User Persona Breakdown: Lab Schedulers vs. Orchestrators

By Paul Berning

By Paul Berning

Lab Personas

In our last blog post, we discussed the differences between two types of lab execution software (LES) in life science laboratories: schedulers and orchestrators. Understanding these differences can help you choose the type of LES that best fits your lab’s needs and goals. Software is an emerging tool in laboratories and it can be a major challenge to get the users up to speed on how to use these tools. But that brings another question: who uses these products and how might they leverage an LES to its full potential?

In general, there are four lab personas that may use these software platforms during their day-to-day activities.  Below, you’ll find an overview of each of their perspectives when it comes to their work.

  1. Dr. Scientist: Defines and runs assays to achieve the desired biological goal. Most assays are highly manual. Interested in leveraging automation only when it is simple to do so.
  2. Savvy Automation Engineer: Programs and calibrates laboratory instruments to run scientific assays at scale. Interested in reliability, repeatability, and accuracy of the results.
  3. Professional Lab Manager: Oversees day-to-day operations of the lab. Interested in painless instrument installation and maintenance as well as maximizing throughput and instrument utilization.
  4. Intuitive Lab Tech: Runs validated protocols on lab instruments and collects the results. Interested in an easy-to-use UI and granular error/exception handling.

Now that we have an understanding of which personas utilize these software solutions, let’s address how an orchestrator or scheduler might add value to their day-to-day activities.


Orchestrator – Genie LabOS


ScientistAutomation becomes accessible to scientists, allowing them to offload manual tasks to lab instruments. Scientists focus on smaller automation protocols and continue to delegate the more complex protocols to the automation engineering team.Scientists would never set up a scheduler themselves. Only very well-defined, high throughput assays are moved to the scheduler, and the work cell setup is done by an automation engineer or an external vendor.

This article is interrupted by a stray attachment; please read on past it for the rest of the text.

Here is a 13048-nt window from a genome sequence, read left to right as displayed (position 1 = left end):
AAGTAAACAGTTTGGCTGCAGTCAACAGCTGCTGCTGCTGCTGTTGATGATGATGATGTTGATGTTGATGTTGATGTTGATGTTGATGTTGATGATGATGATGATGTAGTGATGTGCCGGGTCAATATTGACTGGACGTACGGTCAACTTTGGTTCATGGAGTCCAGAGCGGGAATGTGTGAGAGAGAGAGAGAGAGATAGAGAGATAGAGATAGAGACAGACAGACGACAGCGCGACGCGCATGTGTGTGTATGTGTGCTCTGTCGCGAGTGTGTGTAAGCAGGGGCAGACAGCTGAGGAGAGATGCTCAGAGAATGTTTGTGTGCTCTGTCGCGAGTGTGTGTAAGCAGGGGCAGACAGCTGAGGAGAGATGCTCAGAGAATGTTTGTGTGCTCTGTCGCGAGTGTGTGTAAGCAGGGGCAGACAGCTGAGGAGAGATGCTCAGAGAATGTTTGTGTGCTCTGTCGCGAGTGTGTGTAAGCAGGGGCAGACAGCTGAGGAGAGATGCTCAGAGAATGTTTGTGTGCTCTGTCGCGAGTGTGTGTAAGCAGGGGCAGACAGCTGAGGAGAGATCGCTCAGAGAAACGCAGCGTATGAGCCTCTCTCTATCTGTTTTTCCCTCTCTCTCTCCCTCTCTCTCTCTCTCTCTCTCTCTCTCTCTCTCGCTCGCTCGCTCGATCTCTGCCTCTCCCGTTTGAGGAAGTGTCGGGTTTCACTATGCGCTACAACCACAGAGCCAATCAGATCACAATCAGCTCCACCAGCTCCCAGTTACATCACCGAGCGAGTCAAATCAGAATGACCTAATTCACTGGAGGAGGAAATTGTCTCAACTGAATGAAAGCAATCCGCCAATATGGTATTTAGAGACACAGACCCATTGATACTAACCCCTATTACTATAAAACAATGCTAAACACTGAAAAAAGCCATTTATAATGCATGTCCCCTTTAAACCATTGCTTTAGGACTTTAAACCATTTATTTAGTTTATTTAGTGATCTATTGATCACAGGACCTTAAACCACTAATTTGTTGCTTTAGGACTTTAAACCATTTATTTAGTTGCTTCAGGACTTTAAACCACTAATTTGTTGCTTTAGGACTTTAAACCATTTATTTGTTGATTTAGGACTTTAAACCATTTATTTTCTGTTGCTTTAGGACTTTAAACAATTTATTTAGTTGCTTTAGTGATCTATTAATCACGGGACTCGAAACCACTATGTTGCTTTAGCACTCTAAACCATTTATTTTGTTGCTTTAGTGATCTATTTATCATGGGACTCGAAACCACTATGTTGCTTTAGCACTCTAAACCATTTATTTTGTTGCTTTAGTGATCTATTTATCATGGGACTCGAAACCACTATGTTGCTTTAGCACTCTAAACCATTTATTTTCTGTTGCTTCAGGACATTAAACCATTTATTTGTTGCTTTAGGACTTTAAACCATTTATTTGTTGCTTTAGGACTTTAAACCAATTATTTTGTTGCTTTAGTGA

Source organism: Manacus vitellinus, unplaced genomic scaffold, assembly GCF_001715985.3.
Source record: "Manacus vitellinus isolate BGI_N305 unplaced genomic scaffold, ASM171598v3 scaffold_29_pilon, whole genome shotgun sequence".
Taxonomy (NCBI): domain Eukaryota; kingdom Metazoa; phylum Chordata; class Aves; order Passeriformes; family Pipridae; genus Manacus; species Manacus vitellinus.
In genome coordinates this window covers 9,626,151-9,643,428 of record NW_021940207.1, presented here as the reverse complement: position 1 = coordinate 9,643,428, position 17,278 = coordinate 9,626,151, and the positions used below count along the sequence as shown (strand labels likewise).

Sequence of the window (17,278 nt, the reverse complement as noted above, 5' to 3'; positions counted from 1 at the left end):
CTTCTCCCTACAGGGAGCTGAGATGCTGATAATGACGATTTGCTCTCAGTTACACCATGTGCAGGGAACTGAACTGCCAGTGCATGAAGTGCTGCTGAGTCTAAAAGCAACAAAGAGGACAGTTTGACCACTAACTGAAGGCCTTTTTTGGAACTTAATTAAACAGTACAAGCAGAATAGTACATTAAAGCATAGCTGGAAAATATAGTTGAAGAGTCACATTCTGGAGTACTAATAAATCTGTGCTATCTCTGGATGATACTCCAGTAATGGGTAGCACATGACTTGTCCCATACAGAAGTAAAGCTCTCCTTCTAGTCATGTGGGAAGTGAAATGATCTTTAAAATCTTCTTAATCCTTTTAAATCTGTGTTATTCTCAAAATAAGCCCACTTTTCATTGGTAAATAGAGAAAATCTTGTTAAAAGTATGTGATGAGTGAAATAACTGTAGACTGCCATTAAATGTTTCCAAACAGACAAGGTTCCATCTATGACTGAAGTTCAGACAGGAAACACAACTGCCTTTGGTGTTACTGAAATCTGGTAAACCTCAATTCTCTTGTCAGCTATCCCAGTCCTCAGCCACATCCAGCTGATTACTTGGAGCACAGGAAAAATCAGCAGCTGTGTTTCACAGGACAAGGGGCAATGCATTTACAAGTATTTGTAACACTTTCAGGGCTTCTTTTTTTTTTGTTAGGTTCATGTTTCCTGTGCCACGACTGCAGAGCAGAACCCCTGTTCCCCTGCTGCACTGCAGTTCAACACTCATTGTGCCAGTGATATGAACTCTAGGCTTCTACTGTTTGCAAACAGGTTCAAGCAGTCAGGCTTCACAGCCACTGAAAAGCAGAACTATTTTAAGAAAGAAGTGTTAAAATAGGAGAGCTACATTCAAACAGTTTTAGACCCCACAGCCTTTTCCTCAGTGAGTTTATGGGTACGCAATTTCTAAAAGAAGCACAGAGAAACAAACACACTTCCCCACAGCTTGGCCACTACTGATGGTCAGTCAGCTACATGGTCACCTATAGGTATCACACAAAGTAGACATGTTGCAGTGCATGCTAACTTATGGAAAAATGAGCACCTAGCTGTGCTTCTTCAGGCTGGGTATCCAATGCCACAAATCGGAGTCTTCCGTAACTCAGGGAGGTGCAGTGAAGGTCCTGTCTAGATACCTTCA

Automation Engineer
  • Automation engineers write higher-complexity protocols and collaborate with their scientist counterparts on the platform. 
  • LabOS centralizes instrument access and any data retrieved from the instruments.
  • Schedulers often are programmed by an external vendor and maintained by the automation team. Sometimes they are programmed and maintained by the automation team.
Lab Manager
  • Lab managers review instrument status and usage from a single UI.
  • Instrument utilization increases because it becomes accessible to more users.
Lab managers get the benefit of high throughput and lessened reliance on manual labor (Lab Techs), but work cells automated by schedulers cannot be reused for new workflows without an expensive re-engagement with the vendor.
Lab Tech
  • Lab techs run protocols from an easy-to-use UI. Training time is reduced because many of the instruments are accessed from a single platform.
  • Granular, easy-to-use error handling.
Lab techs don’t use schedulers. Fully automated work cells don’t require much human interaction and most runtime errors require the expertise of an automation engineer to resolve.

One other way to think about the usage of these software solutions is to address it based on use cases.  If the task at hand is one of the following, then an orchestrator would be the proper solution: 

  • Low throughput (1-10 plates a day) of a routine assay
  • Agile or evolving assays
  • LES (Lab Execution Software) platform for the digital lab, especially when integrating with an ELN like Benchling or eLabNext
  • Increase Lab Tech productivity and accuracy when rolling out new assays

If the task at hand is the integration of 10+ instruments in large work cells to process assays with a high number of plates (50+) per day, then a scheduler is definitely the way to go.

Understanding and choosing a software solution for laboratories can be a major challenge with high stakes, given the level of investment required.  I do not envy those of you who have been tasked with this challenge.  Hopefully, these insights and the resources offered by Genie Life Sciences can help you make the right decisions.

Genie LabOS is our cloud-based lab orchestration software that enables users to design, manage, and execute end-to-end scientific applications. LabOS is designed for all levels of automation, from novice to expert. Whether you’re authoring your protocol on our user-friendly interface, or executing command sets using Python, LabOS allows you to execute your protocols exactly to your needs while managing everything in one place. To learn more, schedule a call with me here.

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